May 25, 1927 - July 18, 2019

Major General Floyd Wilmer Baker, M.D., died on July 18, 2019at the age of 92. He was a physician who retired from the Army Medical Corps in 1986 after 41 years of military service, which included 34 years of active duty during three wartime periods ‒ WWII, Korea, and Vietnam.
The early days of Baker's boyhood were spent on a farm in Colorado, which gave him a chance to learn that hard work was not to be feared but that it was rewarding. He learned from his parents and the farm experience the value of orderliness and an appreciation for both people and animals.
He loved math and sciences and received awards in those fields while a student in the Leavenworth, Kansas, public school system. In junior high school he became state champion in math and in general science. Upon graduation from high school he was awarded the Bausch & Lomb Science Award.
He graduated from Leavenworth Senior High School in 1944 on his 17th birthday, just before D-Day in Europe. He elected to go to college at the University of Kansas rather than join the military as many of his older classmates were doing; however, in March 1945 he enlisted in the Navy (as he always said, "To stay out of the Army"). He was in boot camp at Great Lakes Naval Station when the atomic bombs were dropped and war ended in the Pacific.
After he was released from active duty with the Navy he returned to college and later made the most important decision of his life ‒ to ask Darlene (Dolly) Fulk to be his bride. They were married in 1949 just prior to his entering medical school. During their 70 years of marriage, he revered her as a supporter, a helper, the person who raised his children, a lover, a friend, and a companion.
Upon graduation from the University of Kansas School of Medicine in 1953 he planned to serve a one-year internship in the Army and then enter general practice in a small Kansas town; however, he fell in love with surgery and elected to take surgical training in the Army first.
His second year of surgical residency at Fitzsimons Army Hospital in Denver, Colorado, coincided with the pioneer days of open-heart surgery. He was the operator of the artificial heart lung machine for the first cases done in the Army using such equipment. For that contribution he was awarded the Army Commendation Medal, which meant more to him than any of the many other awards he received, including the Distinguished Service Medal.
By the time he was eligible to leave active duty he had found that he really enjoyed what he was doing and that the Army was a good place to practice high quality medicine without having to charge the patient. If he were to stay in the Army, he felt he should experience what soldiers do; hence, he spent two years as a paratrooper with the 101st Airborne Division in the positions of Division Surgeon and Commander of the 326th Medical Battalion. He served a total of 16 years in command positions, including those of hospitals in Wuerzburg, Germany, and Fort Belvoir, Virginia; Brooke and Letterman Army Medical Centers; Seventh Medical Command in Germany; and the U.S. Army Health Services Command.
He was certified by the American Board of Surgery and proved that he was an excellent surgeon during the years he practiced clinical surgery; however, he eventually felt that his talents were best used in concentrating on the provision of medical care to the total Army community, rather than to individual patients, and spent the last half of his career in executive medicine positions. He was honored in the civilian community in 1982 by being selected as a charter Fellow of the American College of Physician Executives.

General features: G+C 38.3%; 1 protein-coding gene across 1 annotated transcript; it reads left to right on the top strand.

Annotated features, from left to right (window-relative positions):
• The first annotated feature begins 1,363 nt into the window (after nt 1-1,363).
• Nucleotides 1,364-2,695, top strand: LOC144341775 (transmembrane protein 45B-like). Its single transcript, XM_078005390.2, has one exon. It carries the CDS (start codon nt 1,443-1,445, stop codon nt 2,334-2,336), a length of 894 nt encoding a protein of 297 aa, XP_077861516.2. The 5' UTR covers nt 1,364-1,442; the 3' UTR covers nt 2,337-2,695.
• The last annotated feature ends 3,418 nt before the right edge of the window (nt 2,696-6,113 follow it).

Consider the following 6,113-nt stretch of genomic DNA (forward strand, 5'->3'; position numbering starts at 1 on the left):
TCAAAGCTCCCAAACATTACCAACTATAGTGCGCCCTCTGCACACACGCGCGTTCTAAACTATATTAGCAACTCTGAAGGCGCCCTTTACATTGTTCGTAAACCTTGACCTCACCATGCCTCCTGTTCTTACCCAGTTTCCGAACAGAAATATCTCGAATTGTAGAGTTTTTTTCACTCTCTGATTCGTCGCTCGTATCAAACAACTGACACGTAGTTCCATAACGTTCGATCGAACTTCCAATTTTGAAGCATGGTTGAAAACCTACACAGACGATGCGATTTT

The positions he held placed considerable power within his control; however, he did not feel compelled to have or to wield power and was exceedingly careful to not misuse it. He was acutely aware of the awesome responsibility he held in the potential to influence the lives of others, either directly or indirectly, through his actions and example. Subordinates praised him for his demonstration of integrity in the performance of his duties.
Baker's overriding concerns were treating everyone with dignity, class, and respect; providing high quality patient care; and encouraging and stimulating the individuals of his command to recognize their unlimited potential and to be innovative and strive for excellence in their work. He preferred to have a subordinate receive credit rather than to have it himself.
He enjoyed the outdoors and physical challenges, which led him to the tops of many mountains, into the wilderness areas of the west and Alaska, and to the running of two dozen marathons after he reached the age of 52. His most memorable and enjoyable marathons were the first (where he and his wife, Dolly, also running her first, ran with him) and the last, which was from Manitou Springs to the top of Pikes Peak and back.
He is survived by his wife, Darlene (Dolly), by three daughters ‒ Linda Baker; Diane van Hoff and her husband, Jon; Barbara Easter and her husband, Dr. J. Hamilton Easter, II; eight grandchildren ‒ Jennifer, Andrew, Jamie, Annamarie,  Steven, Jeffrey, Christina, and Katie; four great-grandchildren ‒ Dane, Jude, Hope, and Henry; a sister, Lucile Hudson; and numerous nieces, nephews, and cousins.
A memorial service will be held on Monday, Aug. 12, 2019 at 9:30 a.m. at the Main Post Chapel, Fort Sam Houston with interment to follow at Fort Sam Houston National Cemetery. In lieu of flowers he requested that contributions be made to either the Army Medical Department Museum Foundation, Inc., or the Northeast Senior Assistance (San Antonio).
You are invited to sign the guestbook at www.porterloring.com
Arrangements are with Porter Loring Mortuaries, 1101 McCullough, San Antonio, Texas Phone: 210-227-8221